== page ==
Some of our staff reflect on their experiences of working on the Human Genome Project, what it means to them, and how the Wellcome Sanger Institute has grown.
Siobhan Austin-Guest and Neil Sycamore were finishers on the Human Genome Project, piecing together the gaps in the chromosomes. Nancy Holroyd was also a finisher, on pathogen genomes, but contributed to the HGP by loading gels on the sequencing machines in her spare time. Liz Easthope was a Research Assistant in the development team, and Steve Bentley worked on the annotation and assembly of bacterial genomes.
What memories stand out from your time working on the Human Genome Project (HGP)?
"I used to love watching the people pouring the sequencing gels and the robot picking blue/white selected colonies. There was a general feeling of excitement because we were clearly venturing into completely new territory." – Steve Bentley
"By far, it was the sense of community, camaraderie and family. Even people who were not directly working on HGP (such as myself) felt part of it, and felt that we were all contributing to and witnessing something very special. It was a very inclusive time, and everyone was consulted on what could be done to speed up 'the race' to complete the human genome and ensure that it was publicly available to all." – Nancy Holroyd
"The celebrations as we reached each milestone. It felt so great to be part of something so groundbreaking." – Siobohan Austin-Guest
"It was like working for a start-up. We were young, the science was new and we were in uncharted waters never knowing what new discovery or technique was waiting for you the next day." – Neil Sycamore
"The flood of the West Pavillion… I remember myself and colleague at the top of the lift in West Pavillion waiting for double height fridges and freezers to be sent up to us. Looking down from the bridge and seeing John Sulston in wellies mucking in carrying fridges out via the road way too. This displayed the camaraderie that was seen throughout." – Liz Easthorpe
The social side of the Institute is fondly remembered, as everyone commented on the BBQs, parties, champagne celebrations, cake, sports competitions, pantos and T-shirts that regularly brought people together.
Can you reflect on the changes you’ve seen in technology?
"We were always looking to improve on the previous week’s results, consistent longer reads (when I started in 1999, 100bp [base pairs] was impressive!), more shotgun assembly and cheaper chemistry costs. The sequencing methods changed many times from large slab gels to the ABI 3700 [capillary sequencing] and the read lengths improved to 500bp. Today’s short read and long read sequencers are in another universe!" – Neil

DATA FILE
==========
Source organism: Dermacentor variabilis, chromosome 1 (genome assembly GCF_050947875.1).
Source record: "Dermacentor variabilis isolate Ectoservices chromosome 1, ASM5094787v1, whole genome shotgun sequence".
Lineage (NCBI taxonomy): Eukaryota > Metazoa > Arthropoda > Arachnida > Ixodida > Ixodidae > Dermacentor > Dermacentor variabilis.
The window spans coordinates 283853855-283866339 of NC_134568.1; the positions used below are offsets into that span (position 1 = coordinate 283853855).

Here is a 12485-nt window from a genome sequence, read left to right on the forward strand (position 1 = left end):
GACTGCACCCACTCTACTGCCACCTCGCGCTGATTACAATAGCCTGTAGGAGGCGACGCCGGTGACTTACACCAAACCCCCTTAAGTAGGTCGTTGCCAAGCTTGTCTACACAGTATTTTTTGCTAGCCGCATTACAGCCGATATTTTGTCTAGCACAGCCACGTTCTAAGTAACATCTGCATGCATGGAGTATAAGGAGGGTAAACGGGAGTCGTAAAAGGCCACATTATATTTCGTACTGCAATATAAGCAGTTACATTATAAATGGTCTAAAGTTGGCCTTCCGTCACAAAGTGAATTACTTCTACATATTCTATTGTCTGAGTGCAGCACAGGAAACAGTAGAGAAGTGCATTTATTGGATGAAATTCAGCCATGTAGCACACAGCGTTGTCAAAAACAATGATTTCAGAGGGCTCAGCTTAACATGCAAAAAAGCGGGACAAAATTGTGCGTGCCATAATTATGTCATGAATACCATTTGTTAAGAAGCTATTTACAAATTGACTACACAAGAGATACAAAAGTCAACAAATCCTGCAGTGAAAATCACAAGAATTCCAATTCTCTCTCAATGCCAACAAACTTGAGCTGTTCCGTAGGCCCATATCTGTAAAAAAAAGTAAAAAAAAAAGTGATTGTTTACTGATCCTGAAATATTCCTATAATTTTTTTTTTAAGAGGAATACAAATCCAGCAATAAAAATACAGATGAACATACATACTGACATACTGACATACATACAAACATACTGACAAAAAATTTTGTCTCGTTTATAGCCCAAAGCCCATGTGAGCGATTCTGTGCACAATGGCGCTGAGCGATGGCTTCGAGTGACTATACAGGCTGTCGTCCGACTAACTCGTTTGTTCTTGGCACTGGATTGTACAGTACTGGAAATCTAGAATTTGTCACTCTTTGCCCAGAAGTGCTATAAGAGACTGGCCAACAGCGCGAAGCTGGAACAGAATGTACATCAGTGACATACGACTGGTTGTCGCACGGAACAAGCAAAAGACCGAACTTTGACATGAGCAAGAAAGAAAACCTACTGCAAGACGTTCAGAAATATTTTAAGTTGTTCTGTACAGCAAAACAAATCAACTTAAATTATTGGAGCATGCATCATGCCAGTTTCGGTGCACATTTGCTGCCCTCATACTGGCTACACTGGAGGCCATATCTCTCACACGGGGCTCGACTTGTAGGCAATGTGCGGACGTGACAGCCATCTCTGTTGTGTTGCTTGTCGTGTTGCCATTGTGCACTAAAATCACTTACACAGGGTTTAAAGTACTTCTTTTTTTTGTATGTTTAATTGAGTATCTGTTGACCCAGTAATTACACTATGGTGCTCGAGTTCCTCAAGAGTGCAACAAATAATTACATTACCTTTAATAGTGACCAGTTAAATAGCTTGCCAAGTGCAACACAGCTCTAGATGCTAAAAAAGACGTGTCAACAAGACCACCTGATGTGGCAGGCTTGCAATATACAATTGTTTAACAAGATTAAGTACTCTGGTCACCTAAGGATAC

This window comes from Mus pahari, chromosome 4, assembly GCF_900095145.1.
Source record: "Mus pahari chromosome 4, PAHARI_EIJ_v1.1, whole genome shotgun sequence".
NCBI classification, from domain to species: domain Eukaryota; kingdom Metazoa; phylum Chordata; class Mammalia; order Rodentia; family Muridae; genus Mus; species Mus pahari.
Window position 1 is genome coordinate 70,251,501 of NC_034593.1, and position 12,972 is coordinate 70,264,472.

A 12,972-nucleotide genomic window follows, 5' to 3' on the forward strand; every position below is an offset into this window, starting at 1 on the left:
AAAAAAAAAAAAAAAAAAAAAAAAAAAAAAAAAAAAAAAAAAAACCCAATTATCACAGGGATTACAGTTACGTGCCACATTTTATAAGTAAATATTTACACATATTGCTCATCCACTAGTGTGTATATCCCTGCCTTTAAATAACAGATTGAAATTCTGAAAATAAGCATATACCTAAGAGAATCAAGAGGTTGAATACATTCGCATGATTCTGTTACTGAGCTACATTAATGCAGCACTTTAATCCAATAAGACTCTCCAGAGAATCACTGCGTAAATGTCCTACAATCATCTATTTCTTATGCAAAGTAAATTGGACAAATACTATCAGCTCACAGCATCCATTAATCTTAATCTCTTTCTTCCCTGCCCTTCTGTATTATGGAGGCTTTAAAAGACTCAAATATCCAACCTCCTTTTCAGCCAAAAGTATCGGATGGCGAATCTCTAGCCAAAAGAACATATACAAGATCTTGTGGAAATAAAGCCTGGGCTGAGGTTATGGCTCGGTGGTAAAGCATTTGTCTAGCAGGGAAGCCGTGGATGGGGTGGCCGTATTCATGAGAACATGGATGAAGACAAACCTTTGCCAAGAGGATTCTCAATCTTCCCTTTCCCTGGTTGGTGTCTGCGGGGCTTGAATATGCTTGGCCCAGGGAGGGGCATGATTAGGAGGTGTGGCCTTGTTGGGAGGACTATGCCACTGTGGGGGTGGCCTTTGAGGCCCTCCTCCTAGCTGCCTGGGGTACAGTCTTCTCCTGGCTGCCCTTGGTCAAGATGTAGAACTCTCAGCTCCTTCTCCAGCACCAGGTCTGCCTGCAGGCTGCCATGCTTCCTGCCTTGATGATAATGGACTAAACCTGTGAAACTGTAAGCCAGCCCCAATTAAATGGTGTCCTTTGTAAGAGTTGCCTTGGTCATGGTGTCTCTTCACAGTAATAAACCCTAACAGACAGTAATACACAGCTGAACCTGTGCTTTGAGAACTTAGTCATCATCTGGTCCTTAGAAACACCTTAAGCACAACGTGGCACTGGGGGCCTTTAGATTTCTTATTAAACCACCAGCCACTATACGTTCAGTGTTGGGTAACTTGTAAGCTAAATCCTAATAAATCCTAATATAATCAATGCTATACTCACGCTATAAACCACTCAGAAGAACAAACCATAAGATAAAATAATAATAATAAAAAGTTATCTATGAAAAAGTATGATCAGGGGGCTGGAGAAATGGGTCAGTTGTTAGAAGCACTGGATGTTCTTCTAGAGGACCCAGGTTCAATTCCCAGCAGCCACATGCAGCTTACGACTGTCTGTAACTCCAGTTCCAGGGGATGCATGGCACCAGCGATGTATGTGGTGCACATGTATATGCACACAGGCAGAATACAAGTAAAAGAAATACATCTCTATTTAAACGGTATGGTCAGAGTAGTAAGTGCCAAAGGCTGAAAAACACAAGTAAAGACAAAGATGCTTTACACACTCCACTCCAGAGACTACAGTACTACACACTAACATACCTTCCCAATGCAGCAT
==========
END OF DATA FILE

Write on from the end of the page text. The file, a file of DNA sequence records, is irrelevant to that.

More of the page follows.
"My role was to get the ABI 3700 capillary sequencing into production instead of slab gel technology which was being used up to that point. My role changed from working within the R&D lab looking at the 3700 and the MegaBase instrument into training members of the loading team on how to use the instrument in a production setting.
"At one point the HGP would have seem almost inconceivable, and then it was achieved." – Liz
What changes have stood out to you at the Sanger Institute since the HGP?
"When I started I knew everyone I passed in the corridor and I knew everyone’s name, with the huge growth of the Institute and now multiple buildings that wouldn't be possible now." – Liz
"Growth! It was a much smaller campus. It’s been great to watch the campus grow and change over the last 24 years." – Sibohan
"It was super friendly, vibrant and active. Everyone seemed to know everyone else. Sanger is still super friendly, vibrant and active, but it's harder to know who everyone is now!" – Nancy
How has the HGP impacted you?
"When the finisher role became no more due to technology changes and projects changing focus, I moved to a project coordinator role and then Scientific Service Representative role within Sequencing Operations. I haven't moved far from my initial role really. I am still working in a role that supports faculty science...and I still enjoy the role as much as when I was working on the HGP." – Siobhan
"The breadth of skills needed by the team to set up such an operation was incredible. It could never have been achieved by relying on one type of thinking involved." – Liz
"It’s had a huge impact revolutionising science and medicine. The legacy also is one of openness and inclusivity: I love this about the way Sanger tackled the HGP. So proud to have been involved in the HGP at Sanger!" – Nancy
"It’s something I'm incredibly proud to have been involved in. I was a small cog in a very large wheel - but without those small cogs we wouldn't have the great reference genome regularly used by scientists today." – Siobhan